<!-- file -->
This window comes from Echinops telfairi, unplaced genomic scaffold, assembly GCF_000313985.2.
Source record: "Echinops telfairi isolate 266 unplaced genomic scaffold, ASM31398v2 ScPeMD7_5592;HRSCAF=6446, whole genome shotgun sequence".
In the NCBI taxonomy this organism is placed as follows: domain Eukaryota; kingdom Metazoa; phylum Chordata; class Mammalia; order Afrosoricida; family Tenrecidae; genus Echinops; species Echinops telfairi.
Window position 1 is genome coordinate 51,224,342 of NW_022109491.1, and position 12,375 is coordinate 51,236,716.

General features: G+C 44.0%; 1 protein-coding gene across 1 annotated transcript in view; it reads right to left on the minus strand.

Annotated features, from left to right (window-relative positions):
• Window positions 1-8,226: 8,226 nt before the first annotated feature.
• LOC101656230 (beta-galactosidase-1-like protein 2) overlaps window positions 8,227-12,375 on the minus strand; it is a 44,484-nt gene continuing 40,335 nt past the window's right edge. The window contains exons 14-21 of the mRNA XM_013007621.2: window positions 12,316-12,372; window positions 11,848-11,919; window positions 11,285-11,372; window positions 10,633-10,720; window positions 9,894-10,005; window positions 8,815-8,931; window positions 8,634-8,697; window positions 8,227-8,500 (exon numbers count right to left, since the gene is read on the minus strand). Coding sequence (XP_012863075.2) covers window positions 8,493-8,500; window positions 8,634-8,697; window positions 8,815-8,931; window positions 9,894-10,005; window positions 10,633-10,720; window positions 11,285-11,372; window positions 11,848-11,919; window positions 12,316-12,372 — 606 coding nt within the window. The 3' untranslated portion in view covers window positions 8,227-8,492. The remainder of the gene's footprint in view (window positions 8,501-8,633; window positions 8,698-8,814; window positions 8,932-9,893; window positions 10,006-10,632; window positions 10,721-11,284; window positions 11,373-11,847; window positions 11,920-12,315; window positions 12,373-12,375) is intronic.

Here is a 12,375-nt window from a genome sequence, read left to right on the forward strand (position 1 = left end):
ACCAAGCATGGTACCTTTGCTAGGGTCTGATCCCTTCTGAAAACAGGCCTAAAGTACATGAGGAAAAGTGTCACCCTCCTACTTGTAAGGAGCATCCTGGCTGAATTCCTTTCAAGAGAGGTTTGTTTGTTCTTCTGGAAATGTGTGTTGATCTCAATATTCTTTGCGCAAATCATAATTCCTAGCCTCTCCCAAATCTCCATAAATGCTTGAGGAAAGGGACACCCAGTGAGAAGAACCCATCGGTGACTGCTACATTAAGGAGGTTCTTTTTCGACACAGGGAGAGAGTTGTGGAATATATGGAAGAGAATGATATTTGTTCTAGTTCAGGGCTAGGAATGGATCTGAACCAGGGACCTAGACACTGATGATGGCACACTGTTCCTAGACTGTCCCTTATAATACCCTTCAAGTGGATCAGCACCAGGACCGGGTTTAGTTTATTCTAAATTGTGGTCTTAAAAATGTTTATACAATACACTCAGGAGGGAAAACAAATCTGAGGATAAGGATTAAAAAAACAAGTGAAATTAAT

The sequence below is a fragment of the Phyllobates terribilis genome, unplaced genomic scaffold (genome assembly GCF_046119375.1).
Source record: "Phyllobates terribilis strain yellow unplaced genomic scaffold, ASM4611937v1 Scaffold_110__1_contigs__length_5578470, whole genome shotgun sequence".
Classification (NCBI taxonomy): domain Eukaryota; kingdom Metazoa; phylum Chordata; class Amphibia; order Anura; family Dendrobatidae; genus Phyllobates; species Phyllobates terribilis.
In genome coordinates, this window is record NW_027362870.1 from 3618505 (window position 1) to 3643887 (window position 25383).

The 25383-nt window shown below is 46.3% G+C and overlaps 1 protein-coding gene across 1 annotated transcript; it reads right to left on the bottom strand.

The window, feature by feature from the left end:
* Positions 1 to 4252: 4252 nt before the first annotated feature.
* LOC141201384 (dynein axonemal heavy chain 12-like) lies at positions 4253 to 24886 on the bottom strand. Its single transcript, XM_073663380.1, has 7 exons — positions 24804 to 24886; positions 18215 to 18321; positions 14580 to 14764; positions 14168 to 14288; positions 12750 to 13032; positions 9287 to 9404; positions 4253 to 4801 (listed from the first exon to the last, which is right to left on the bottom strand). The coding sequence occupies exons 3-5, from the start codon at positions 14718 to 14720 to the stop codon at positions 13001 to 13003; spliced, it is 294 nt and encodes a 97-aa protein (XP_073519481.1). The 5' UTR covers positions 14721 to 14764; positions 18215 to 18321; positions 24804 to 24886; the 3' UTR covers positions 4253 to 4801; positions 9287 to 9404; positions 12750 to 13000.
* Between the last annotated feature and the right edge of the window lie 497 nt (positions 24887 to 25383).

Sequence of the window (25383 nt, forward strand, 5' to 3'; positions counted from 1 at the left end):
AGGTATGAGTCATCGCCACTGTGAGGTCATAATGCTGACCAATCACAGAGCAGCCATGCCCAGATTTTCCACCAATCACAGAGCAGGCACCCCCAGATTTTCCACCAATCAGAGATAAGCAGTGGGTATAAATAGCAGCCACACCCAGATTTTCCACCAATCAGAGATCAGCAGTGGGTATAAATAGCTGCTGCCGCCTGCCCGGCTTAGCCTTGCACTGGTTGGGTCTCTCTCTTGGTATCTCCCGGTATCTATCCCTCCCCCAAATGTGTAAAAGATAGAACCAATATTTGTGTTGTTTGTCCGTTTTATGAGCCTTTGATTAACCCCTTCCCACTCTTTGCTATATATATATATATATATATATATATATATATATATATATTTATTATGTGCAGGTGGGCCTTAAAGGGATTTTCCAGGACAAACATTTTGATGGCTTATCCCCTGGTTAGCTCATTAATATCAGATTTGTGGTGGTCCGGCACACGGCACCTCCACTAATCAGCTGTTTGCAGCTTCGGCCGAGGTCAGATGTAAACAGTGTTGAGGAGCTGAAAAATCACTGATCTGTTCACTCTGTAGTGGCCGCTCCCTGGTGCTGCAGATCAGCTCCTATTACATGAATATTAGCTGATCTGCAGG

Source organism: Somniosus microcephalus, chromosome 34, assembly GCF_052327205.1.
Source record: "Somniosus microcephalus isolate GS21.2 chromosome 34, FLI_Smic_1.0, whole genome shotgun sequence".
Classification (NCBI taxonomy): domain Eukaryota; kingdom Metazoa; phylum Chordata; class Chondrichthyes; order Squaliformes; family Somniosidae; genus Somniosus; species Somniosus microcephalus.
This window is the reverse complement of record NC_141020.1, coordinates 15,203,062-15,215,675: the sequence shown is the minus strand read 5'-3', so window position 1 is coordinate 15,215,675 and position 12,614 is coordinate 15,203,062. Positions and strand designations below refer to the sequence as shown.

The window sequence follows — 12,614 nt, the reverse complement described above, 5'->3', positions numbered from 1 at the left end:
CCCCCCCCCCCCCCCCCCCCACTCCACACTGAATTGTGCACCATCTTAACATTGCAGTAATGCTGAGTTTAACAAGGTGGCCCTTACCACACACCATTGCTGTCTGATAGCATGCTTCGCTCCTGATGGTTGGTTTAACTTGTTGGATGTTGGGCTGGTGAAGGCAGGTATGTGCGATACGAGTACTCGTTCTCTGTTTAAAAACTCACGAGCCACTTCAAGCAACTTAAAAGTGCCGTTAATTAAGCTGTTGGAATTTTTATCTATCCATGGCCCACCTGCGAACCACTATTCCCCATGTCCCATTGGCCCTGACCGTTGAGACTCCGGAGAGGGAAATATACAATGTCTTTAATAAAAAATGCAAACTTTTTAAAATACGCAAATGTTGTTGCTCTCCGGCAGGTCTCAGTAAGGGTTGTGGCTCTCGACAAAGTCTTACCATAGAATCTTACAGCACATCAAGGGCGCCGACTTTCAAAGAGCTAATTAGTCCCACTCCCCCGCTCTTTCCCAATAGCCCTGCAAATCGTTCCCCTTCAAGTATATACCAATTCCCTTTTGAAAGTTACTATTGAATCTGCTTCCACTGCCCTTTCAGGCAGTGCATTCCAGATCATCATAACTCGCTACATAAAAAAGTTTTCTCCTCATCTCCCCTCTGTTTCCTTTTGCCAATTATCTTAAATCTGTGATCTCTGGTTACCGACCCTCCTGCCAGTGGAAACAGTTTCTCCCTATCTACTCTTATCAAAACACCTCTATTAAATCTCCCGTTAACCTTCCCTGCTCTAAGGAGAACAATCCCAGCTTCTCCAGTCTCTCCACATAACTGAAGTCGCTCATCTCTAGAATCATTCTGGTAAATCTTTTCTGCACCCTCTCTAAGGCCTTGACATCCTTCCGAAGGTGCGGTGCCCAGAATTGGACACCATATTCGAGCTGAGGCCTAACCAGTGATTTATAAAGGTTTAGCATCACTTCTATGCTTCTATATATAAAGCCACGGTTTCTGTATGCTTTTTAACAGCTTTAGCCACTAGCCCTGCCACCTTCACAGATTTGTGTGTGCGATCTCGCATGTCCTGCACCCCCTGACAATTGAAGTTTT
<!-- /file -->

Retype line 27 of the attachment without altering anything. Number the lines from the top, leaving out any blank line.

CCCCCCCCCCCCCCCCCCCCACTCCACACTGAATTGTGCACCATCTTAACATTGCAGTAATGCTGAGTTTAACAAGGTGGCCCTTACCACACACCATTGCTGTCTGATAGCATGCTTCGCTCCTGATGGTTGGTTTAACTTGTTGGATGTTGGGCTGGTGAAGGCAGGTATGTGCGATACGAGTACTCGTTCTCTGTTTAAAAACTCACGAGCCACTTCAAGCAACTTAAAAGTGCCGTTAATTAAGCTGTTGGAATTTTTATCTATCCATGGCCCACCTGCGAACCACTATTCCCCATGTCCCATTGGCCCTGACCGTTGAGACTCCGGAGAGGGAAATATACAATGTCTTTAATAAAAAATGCAAACTTTTTAAAATACGCAAATGTTGTTGCTCTCCGGCAGGTCTCAGTAAGGGTTGTGGCTCTCGACAAAGTCTTACCATAGAATCTTACAGCACATCAAGGGCGCCGACTTTCAAAGAGCTAATTAGTCCCACTCCCCCGCTCTTTCCCAATAGCCCTGCAAATCGTTCCCCTTCAAGTATATACCAATTCCCTTTTGAAAGTTACTATTGAATCTGCTTCCACTGCCCTTTCAGGCAGTGCATTCCAGATCATCATAACTCGCTACATAAAAAAGTTTTCTCCTCATCTCCCCTCTGTTTCCTTTTGCCAATTATCTTAAATCTGTGATCTCTGGTTACCGACCCTCCTGCCAGTGGAAACAGTTTCTCCCTATCTACTCTTATCAAAACACCTCTATTAAATCTCCCGTTAACCTTCCCTGCTCTAAGGAGAACAATCCCAGCTTCTCCAGTCTCTCCACATAACTGAAGTCGCTCATCTCTAGAATCATTCTGGTAAATCTTTTCTGCACCCTCTCTAAGGCCTTGACATCCTTCCGAAGGTGCGGTGCCCAGAATTGGACACCATATTCGAGCTGAGGCCTAACCAGTGATTTATAAAGGTTTAGCATCACTTCTATGCTTCTATATATAAAGCCACGGTTTCTGTATGCTTTTTAACAGCTTTAGCCACTAGCCCTGCCACCTTCACAGATTTGTGTGTGCGATCTCGCATGTCCTGCACCCCCTGACAATTGAAGTTTT